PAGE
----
How to build a clockwork robot?

http://www.dailykos.com/stories/1632015#comment_65467648

To enter the Fukashima U2 with radiation at 1000 SVR plus can a clockwork autonomous robot gathering data with sonar be designed to go where no autonomous robot has gone before.

The reason is all electronic devices would cease to function at about half that  SVR level.

The clockwork mechanism would need to be designed to provide autonomous movement  so all sensors would have to be non electronic devices. Might mechanical sound, pressure, temperature or other forces be used for controls?

Is it possible to provide a mechanical power storage source
Thermal Chemical What sort of time/energy is achievable?


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RowlandW27 months ago

https://www.youtube.com/watch?v=loI1Kwed8Pk&spfreload=5

iceng7 months ago

Training Cockroaches to carry neutralizing materials is a better stratagy.

Downunder35m7 months ago

Shielding electronics against strong radiation is not really that hard, just really expensive and at time very complicated.
Shielding against such high levels however is next to impossible due to the limitations of weight, cost and size.
After all a "robot" of 40x40x40cm with a shielding of more than a meter would need a trailer for the power supply...
Doing anythign just mechanical would be useless IMHO as the chance of losing the machine is so high that you would need a fleet of throw away robots...

iceng7 months ago

Babbage designed a had cranked machine that could calculate logarithms in 1822

https://en.wikipedia.org/wiki/Difference_engine

Babbage estimated it would weigh about a ton, later 1855 when it was constructed it weighed slightly over 800 lbs...

320px-Difference_engine.JPG

I went to the show at the Science Museum when it was actually built and working, in around 1991. Nathan Myhrvold, the Microsoft architect of Excel amongst other things, paid for the printer to be built to Babbage's original design.

There is currently a new project under development called http://www.plan28.org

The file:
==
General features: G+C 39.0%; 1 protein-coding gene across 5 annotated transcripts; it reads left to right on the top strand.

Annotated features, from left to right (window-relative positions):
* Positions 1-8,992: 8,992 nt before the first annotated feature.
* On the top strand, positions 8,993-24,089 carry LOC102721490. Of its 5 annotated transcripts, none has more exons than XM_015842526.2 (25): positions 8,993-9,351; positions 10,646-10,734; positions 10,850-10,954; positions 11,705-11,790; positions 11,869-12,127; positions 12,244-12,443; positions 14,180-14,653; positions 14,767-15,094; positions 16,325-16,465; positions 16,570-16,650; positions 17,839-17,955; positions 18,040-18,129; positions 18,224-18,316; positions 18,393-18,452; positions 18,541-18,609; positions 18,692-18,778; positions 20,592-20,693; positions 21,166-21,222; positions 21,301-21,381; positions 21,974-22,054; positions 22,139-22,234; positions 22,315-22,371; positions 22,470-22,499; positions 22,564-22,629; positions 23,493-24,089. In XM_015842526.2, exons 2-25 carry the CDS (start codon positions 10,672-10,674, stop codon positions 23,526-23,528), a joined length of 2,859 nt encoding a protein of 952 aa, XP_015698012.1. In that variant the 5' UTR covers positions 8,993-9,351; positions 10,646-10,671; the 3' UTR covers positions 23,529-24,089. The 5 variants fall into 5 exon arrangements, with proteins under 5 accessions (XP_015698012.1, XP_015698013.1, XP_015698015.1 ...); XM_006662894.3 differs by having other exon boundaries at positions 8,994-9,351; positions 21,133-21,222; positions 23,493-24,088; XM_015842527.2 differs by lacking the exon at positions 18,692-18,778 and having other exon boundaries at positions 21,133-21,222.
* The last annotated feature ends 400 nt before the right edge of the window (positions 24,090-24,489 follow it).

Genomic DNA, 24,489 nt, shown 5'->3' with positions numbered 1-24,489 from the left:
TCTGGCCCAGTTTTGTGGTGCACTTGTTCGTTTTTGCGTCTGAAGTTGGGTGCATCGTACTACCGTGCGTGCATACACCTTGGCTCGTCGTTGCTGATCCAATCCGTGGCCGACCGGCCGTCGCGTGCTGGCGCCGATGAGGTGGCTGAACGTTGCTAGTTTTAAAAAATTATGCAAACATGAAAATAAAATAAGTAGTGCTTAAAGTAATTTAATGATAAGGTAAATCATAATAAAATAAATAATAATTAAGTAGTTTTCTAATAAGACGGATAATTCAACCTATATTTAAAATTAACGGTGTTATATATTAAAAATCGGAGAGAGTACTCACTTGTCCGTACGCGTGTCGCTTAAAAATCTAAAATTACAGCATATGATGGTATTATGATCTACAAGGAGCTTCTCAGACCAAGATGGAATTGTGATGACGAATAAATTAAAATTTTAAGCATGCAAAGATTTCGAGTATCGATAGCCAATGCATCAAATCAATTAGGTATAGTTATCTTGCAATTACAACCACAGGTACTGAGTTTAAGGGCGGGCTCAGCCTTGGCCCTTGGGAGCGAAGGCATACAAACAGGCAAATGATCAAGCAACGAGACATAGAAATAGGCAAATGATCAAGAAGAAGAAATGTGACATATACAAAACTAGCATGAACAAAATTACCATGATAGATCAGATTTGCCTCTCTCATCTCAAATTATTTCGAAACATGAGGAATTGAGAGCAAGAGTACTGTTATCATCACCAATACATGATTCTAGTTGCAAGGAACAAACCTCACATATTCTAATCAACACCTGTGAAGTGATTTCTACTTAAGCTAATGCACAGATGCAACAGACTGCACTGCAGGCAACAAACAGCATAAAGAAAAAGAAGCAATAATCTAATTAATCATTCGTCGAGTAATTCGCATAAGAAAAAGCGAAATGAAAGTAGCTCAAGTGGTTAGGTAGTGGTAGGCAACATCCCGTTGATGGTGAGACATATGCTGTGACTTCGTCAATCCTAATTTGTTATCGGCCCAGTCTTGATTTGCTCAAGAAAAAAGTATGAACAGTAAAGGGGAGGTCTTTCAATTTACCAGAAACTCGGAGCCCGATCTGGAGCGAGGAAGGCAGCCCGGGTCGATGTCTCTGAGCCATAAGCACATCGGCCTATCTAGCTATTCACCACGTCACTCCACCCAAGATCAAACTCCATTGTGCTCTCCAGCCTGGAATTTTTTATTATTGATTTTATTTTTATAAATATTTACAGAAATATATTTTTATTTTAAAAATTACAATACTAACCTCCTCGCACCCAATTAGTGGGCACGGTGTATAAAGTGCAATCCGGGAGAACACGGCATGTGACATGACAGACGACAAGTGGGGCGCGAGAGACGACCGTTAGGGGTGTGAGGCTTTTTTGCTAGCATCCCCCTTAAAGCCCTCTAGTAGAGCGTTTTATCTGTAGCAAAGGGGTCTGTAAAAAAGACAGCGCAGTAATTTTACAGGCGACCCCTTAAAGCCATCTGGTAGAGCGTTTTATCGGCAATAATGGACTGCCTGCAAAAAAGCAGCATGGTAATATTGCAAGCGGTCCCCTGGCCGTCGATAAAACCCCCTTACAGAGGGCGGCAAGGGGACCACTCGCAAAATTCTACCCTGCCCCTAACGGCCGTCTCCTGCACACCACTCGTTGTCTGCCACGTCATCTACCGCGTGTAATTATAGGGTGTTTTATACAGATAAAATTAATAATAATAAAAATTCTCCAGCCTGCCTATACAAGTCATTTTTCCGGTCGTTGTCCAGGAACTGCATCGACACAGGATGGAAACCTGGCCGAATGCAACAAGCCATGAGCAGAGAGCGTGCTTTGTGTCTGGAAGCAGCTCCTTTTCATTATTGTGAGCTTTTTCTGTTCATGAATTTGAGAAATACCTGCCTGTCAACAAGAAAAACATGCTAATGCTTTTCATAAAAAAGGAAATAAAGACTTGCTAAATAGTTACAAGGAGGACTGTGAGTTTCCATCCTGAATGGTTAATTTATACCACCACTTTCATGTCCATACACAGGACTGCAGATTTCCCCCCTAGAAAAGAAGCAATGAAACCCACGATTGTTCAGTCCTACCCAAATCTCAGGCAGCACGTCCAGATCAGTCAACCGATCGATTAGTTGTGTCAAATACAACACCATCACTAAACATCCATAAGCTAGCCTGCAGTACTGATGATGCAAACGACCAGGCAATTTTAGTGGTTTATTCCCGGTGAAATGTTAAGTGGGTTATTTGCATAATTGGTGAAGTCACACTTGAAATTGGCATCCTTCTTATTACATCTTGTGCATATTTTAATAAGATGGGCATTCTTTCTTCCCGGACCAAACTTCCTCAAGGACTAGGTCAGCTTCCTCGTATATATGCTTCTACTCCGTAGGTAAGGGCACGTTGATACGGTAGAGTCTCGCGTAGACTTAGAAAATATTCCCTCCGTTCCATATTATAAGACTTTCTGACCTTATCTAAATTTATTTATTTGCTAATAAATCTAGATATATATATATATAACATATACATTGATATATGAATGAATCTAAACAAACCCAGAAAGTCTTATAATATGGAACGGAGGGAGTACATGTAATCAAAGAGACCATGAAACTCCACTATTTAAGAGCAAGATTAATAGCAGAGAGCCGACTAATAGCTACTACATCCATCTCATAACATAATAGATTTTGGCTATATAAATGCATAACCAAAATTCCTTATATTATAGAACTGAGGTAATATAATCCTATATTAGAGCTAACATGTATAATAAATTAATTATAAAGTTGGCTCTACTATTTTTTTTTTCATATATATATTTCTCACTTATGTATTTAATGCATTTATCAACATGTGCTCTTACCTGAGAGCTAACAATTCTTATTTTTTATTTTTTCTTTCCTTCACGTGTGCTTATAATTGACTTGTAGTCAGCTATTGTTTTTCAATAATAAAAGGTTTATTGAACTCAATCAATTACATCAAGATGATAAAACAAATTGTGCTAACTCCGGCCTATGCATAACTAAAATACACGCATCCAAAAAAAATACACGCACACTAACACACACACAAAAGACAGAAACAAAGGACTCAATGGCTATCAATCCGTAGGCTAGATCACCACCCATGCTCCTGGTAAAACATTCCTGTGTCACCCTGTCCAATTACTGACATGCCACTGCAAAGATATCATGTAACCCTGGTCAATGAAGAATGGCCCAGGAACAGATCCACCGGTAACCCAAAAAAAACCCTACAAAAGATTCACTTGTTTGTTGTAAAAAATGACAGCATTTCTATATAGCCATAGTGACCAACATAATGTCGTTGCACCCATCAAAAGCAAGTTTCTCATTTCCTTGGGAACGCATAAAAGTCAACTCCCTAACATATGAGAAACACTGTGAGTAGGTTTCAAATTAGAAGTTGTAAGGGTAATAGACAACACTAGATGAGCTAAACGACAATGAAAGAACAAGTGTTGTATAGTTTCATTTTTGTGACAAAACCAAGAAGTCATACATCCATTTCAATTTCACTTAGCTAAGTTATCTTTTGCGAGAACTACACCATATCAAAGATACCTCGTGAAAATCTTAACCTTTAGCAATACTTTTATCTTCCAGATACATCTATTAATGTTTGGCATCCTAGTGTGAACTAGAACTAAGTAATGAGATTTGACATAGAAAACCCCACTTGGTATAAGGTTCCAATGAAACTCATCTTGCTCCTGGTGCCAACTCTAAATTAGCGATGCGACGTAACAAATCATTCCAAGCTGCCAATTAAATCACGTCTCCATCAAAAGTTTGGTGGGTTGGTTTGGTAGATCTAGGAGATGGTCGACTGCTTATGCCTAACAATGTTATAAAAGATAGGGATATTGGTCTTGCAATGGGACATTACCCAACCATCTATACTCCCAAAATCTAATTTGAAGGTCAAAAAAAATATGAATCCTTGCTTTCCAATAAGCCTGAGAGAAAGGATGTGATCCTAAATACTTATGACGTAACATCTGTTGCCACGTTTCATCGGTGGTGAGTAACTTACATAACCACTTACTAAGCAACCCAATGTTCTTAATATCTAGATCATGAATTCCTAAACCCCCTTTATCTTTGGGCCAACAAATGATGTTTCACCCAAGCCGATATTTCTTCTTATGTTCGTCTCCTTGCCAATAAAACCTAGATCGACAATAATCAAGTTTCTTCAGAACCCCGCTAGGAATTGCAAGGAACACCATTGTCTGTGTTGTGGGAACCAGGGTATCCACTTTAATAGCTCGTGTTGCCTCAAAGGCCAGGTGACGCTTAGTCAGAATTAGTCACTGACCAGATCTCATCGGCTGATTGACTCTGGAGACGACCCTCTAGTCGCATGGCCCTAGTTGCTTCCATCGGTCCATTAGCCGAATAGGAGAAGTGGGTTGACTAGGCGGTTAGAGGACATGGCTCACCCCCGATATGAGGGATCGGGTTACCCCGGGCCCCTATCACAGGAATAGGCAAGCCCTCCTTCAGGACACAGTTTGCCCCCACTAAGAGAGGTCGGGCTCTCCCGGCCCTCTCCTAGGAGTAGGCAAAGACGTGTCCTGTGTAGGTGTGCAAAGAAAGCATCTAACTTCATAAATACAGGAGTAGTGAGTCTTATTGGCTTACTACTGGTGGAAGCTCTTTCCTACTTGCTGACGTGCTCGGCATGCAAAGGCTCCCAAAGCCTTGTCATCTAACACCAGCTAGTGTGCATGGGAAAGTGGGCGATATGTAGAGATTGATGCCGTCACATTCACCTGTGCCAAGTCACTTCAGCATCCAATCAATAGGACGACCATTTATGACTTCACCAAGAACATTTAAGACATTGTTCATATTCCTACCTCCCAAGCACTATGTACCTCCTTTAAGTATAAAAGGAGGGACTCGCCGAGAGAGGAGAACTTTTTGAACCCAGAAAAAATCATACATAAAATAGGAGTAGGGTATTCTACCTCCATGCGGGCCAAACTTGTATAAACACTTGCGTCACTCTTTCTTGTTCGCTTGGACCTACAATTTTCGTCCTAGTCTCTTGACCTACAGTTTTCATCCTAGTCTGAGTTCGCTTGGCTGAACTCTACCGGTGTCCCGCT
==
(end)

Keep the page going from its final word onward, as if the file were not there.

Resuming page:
, where they aim to build the far, far more complex analytical engine - the "real" computer. They are rather stuck at the moment because Babbage's design was never stable, and he was constantly improving the drawings. Hence it never got built.

Jack A Lopez7 months ago

Are you using "SVR" as abbreviation for Sieverts per hour? That's a guess. I mean, it would take almost as much time to type, "Sv/hr", and that would be a lot less confusing.

In response to the actual question here, it is kind of a tall order, bordering on impossible, at the time of this writing, to build a robot that is purely mechanical and autonomous.

The reason why, is because autonomy requires something capable of running a program, things like a processor, and memory, and the mechanical versions of these tend to be enormous.

A truly autonomous machine requires energy storage too, as you've pointed out.

However I think the constraint that is truly going to ruin this idea, is when you discover the weight and volume of the mechanical processor and memory make your "robot" into a room-sized contraption, no longer capable of crawling through man-sized holes, or whatever you wanted it do in the first place.

So I think autonomy is out, and you're back to where you were before, with a machine that is controlled, and powered, remotely, over a really long umbilical cord.

+1

rickharris7 months ago

Not going to happen.